What’s to be done about the impact of 21st century immigration patterns on the American landscape? What can the United Nations do about keeping peace and averting disasters in today’s world? Why did a couple of Notre Dame professors seek the truth about Iraq’s weapons of mass destruction and how did they become international experts on the effect of sanctions in policing the world? What does Notre Dame’s Catholic character mean to those who work, study and teach here—even the University’s Islamic community?
These difficult, complex and provocative issues require careful thought, informed consideration and clear-headed communication. They are sensitive issues, laced with nuance and subtle shadings of gray. They are the kinds of issues a Catholic university should be addressing if it wants to be a force in the world—and the topics appropriate for that University’s magazine to take to its 150,000 readers if it wants them to make a difference in the world.
Some of these subjects, as with others that this magazine engages, have a political edge to them. The issues get even more politicized by those who color the world according to partisan affiliations and agendas. In recent years, it seems to me, this happens more and more frequently and with increasing volume and acrimony. There seems to be a lot of anger out there, and lots of yelling, and folks seeing complicated, shades-of-gray issues in convenient patterns of black and white. Even Catholics have taken to dividing themselves into camps for finger-pointing and name-calling.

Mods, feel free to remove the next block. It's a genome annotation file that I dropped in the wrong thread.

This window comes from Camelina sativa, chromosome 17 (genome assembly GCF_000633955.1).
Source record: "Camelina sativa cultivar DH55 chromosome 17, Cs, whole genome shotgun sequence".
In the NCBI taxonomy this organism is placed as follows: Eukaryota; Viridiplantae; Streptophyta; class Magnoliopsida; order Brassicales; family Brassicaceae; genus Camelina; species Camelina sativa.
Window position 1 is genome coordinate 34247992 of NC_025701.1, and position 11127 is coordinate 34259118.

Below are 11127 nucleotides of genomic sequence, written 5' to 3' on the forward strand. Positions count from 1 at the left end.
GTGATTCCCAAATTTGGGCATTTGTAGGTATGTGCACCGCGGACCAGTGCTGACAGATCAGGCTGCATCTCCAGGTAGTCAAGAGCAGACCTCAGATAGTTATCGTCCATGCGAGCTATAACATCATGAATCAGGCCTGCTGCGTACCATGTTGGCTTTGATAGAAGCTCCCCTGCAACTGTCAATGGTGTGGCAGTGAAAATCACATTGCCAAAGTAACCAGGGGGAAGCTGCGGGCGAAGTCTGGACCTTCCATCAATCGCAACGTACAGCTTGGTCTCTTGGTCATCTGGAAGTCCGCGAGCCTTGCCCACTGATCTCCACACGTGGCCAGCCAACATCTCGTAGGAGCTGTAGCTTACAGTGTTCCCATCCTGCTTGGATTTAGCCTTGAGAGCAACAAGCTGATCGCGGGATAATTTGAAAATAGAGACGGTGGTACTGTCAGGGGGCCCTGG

This good guy/bad guy, us-versus-them approach distresses me—mainly because it is a roadblock to real communication. It is divisive and paralyzing. It subverts the dialogue that’s so necessary to genuine understanding, that might actually enable us to make some headway against the tides of ignorance and suffering. We don’t think a Domer’s education should end when they leave campus or reach a certain age. Communication and understanding seem fundamental to education and to the ultimate goal of journalism. We try to do both—education and journalism—on our pages.
An appetite for such conversations is one of the most important things I took from my undergraduate days here. This magazine tries to bring our readers into these discussions; it tries to reflect and extend the type of educational mission articulated by Father Theodore Hesburgh, CSC, during his leadership, supported by Father Monk Malloy, CSC, during his presidency, and underscored by Father John Jenkins, CSC, in this issue.
The aim of this discourse is not to get us to choose sides or to divide views and voices into right and wrong. It’s to move us closer to solutions, the truth, each other. And the aim of this magazine is to keep us talking to one another about the things that matter to Notre Dame and its people, whoever and wherever they are.
Kerry Temple is editor of Notre Dame Magazine.